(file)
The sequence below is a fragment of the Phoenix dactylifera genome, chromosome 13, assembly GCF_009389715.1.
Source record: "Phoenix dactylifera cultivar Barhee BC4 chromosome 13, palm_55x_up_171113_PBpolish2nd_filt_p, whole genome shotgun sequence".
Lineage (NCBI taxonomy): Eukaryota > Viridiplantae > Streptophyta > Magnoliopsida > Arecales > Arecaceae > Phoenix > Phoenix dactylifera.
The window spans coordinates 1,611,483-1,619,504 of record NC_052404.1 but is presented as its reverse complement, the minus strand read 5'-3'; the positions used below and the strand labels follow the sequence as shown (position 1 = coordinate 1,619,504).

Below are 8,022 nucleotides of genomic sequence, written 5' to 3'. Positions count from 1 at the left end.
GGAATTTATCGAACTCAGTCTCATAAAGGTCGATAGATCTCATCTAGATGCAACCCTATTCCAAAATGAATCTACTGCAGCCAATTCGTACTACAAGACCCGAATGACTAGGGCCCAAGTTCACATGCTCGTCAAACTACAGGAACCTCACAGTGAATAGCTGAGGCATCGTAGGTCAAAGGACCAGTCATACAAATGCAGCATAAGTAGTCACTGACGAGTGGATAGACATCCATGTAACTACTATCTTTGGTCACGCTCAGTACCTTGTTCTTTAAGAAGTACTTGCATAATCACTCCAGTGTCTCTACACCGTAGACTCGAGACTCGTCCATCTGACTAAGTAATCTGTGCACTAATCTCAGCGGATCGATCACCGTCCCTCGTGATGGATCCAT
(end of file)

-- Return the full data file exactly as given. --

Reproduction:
The sequence below is a fragment of the Phoenix dactylifera genome, chromosome 13, assembly GCF_009389715.1.
Source record: "Phoenix dactylifera cultivar Barhee BC4 chromosome 13, palm_55x_up_171113_PBpolish2nd_filt_p, whole genome shotgun sequence".
Lineage (NCBI taxonomy): Eukaryota > Viridiplantae > Streptophyta > Magnoliopsida > Arecales > Arecaceae > Phoenix > Phoenix dactylifera.
The window spans coordinates 1,611,483-1,619,504 of record NC_052404.1 but is presented as its reverse complement, the minus strand read 5'-3'; the positions used below and the strand labels follow the sequence as shown (position 1 = coordinate 1,619,504).

Below are 8,022 nucleotides of genomic sequence, written 5' to 3'. Positions count from 1 at the left end.
GGAATTTATCGAACTCAGTCTCATAAAGGTCGATAGATCTCATCTAGATGCAACCCTATTCCAAAATGAATCTACTGCAGCCAATTCGTACTACAAGACCCGAATGACTAGGGCCCAAGTTCACATGCTCGTCAAACTACAGGAACCTCACAGTGAATAGCTGAGGCATCGTAGGTCAAAGGACCAGTCATACAAATGCAGCATAAGTAGTCACTGACGAGTGGATAGACATCCATGTAACTACTATCTTTGGTCACGCTCAGTACCTTGTTCTTTAAGAAGTACTTGCATAATCACTCCAGTGTCTCTACACCGTAGACTCGAGACTCGTCCATCTGACTAAGTAATCTGTGCACTAATCTCAGCGGATCGATCACCGTCCCTCGTGATGGATCCAT